And just in case you were wondering how projectors perform in different lighting conditions: No, you don’t have to black out the whole room now, they project in daylight! And costs are lower too! Laser technology provides around 20,000 hours of high-quality, virtually maintenance-free performance.

When a projector is delivering teaching materials, it has to be viewable by everybody in the classroom or lecture theatre. It has to be bright enough, the image has to be large enough and at the correct height for everybody to be able to read the content.

A short throw / ultra-short throw or ceiling mounted projector is preferable for in the classroom. Dual projectors are also becoming more popular as they offer added flexibility and are ideal for a side-by-side presentation where teachers want reference material beside the main picture. Like any technology, if you’re not using it every day it can seem daunting. If you’re a teacher thinking about the possibilities, then just speak to one of Ebuyer’s specialists who can guide you through the process of working out which type of equipment is best for the space and numbers you have in your classroom or lecture theatre.

Multiple Sources

Projectors are an inclusive tool in the classroom, enabling teachers to draw on multiple sources during a lesson, and to engage students in a more engaging way. Learning generally is dependent on the creativity of the teacher and the way they share tools and content which is used in the lesson. As ever, technology will play a large part in the lives of children and even more so when they find themselves in the workplace.

Creativity is vital – but did you know that there are now projectors which can function outside in standard daylight? This is another growing trend as schools continually look to be creative in – and outside of – the classroom. Projecting outside can be extremely helpful for lessons about the environment, geography, and in fact any outside activity! And, just in case you were wondering about how this works technically, it all connects wirelessly!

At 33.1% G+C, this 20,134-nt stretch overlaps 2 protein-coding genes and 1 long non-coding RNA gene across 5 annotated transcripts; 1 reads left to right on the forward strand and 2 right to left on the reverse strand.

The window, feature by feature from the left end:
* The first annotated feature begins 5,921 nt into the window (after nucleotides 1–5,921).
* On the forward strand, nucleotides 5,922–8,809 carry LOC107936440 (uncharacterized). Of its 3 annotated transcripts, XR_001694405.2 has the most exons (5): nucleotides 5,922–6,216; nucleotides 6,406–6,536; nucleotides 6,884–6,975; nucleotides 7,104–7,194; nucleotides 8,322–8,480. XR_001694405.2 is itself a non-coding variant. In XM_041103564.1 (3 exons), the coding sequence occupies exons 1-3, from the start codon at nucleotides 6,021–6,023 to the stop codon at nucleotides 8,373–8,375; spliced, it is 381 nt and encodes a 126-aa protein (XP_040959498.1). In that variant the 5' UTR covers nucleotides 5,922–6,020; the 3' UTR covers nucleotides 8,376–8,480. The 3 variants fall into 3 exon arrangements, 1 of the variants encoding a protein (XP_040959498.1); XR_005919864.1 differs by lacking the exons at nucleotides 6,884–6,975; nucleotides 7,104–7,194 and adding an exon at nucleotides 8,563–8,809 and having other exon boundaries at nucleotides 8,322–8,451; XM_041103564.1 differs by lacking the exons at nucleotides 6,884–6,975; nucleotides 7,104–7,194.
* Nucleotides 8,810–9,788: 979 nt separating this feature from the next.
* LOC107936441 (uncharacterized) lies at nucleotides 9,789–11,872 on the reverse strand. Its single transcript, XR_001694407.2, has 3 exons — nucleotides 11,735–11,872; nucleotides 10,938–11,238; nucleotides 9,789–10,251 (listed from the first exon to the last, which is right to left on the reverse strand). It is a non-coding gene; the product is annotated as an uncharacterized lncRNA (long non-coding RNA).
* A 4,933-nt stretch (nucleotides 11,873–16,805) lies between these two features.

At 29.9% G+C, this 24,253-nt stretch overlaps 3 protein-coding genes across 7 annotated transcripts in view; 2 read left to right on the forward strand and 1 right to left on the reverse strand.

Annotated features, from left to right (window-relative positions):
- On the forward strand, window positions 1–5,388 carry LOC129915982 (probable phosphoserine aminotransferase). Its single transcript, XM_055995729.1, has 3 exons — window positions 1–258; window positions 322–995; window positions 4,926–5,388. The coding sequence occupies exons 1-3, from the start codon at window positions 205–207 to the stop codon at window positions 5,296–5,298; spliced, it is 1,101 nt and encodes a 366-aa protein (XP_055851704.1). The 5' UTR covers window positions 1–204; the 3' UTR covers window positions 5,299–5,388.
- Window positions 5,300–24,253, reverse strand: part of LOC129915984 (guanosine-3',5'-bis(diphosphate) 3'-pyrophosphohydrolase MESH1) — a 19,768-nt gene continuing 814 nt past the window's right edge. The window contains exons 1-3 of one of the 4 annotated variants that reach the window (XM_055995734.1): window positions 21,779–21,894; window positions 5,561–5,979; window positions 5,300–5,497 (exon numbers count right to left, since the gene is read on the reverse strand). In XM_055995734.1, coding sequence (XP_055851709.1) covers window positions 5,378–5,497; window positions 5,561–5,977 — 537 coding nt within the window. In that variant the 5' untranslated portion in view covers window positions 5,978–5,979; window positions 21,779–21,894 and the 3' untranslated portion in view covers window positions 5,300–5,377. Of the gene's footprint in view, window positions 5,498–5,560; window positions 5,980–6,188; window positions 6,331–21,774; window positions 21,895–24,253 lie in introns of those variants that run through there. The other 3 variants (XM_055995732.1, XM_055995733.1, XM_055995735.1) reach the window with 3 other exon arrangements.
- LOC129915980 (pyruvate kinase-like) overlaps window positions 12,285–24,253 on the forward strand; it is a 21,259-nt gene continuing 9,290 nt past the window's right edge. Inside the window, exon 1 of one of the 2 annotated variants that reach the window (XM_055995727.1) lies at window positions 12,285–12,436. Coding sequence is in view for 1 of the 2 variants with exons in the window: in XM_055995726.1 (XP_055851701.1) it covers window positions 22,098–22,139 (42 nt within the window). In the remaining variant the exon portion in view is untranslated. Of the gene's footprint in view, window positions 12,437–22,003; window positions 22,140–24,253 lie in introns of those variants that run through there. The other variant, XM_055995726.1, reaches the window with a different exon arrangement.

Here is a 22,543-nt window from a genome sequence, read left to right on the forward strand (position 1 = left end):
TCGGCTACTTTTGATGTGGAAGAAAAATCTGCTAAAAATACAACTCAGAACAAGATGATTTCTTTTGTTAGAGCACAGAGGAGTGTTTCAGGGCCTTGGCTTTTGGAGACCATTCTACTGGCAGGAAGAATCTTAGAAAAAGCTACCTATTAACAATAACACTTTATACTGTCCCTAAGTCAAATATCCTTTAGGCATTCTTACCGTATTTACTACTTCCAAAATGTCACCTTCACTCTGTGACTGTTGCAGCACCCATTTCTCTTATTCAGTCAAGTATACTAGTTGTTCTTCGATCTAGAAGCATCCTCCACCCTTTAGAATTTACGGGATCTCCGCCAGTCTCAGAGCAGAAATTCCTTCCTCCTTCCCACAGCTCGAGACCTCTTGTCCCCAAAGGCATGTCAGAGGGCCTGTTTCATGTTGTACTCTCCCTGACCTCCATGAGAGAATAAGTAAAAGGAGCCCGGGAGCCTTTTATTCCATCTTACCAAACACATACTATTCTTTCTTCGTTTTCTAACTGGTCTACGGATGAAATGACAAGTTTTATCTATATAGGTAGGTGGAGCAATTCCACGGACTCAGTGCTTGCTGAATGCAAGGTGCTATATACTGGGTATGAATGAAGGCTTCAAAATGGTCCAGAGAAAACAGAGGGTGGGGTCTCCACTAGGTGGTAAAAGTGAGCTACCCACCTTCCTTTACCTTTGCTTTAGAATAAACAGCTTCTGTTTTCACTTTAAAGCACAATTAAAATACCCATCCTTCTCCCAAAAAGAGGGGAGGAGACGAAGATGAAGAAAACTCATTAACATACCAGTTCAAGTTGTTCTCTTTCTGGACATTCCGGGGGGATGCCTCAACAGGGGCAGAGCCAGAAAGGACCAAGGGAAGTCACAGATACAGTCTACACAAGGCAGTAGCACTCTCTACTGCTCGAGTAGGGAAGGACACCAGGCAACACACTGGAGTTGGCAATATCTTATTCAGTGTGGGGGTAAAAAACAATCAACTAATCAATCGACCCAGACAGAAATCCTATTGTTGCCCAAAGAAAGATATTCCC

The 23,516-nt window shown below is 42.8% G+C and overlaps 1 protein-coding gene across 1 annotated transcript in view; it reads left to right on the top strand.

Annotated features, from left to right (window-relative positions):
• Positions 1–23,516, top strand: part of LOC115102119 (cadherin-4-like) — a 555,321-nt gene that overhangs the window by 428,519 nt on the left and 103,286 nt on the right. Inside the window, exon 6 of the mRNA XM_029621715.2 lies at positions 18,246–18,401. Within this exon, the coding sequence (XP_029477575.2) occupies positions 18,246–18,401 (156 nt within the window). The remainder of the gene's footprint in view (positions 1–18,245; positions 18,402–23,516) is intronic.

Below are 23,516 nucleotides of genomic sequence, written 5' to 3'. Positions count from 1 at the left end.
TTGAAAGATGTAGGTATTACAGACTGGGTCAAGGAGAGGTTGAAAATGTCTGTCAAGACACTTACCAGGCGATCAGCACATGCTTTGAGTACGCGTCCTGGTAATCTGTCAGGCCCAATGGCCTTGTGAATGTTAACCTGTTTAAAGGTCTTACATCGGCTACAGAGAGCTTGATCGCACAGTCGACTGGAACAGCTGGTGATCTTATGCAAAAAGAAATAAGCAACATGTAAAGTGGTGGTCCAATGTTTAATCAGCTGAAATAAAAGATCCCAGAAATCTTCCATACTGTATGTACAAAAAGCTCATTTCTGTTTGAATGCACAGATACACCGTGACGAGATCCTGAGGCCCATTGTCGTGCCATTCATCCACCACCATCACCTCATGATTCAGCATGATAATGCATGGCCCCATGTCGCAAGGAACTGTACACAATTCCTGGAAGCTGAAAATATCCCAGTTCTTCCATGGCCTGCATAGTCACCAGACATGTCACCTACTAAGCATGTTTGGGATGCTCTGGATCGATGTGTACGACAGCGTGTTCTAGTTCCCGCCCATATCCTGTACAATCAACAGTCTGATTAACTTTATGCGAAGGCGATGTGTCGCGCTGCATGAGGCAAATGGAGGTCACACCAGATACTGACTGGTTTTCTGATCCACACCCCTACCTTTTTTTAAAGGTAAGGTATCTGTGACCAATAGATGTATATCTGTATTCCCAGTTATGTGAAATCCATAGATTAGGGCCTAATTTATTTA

The teacher can engage with students and take photos of their work and instantly have it projected on to a screen or whiteboard. You can take a screenshot and email it immediately to a student for reference. When used to their full potential, projectors bring subjects to life and help make the content much more memorable to students, which is the aim, after all.

It really is the case that young people have developed a need for – and expect -visual stimulation. They can easily switch off if they are not stimulated. A projector makes education exciting, engaging and interesting – so switch on your projector to get them focussed.

Projectors for improved learning

Let’s take a more in-depth look at how using a projector in education can help improve learning. The advancement in technology means that students no longer have to crowd around a shared desktop PC or shuffle their chairs nearer to a TV monitor to view any multimedia presentations. A single projector has the power to engage students and keep their attention for longer periods of time.

What are the key benefits of using projectors in education? Let’s take a look!

More efficient note taking

All classrooms can benefit from having a projector, and taking notes is one area where you’ll see a vast improvement. How many times do students fail to write down notes properly because they couldn’t write down something fast enough? And students are often seen leaning over to someone’s book to see what they’ve missed. This can lead to extra time being spent outside the lesson ‘catching up’ or not getting the work completed at all, which could lead to problems later in tests and exams.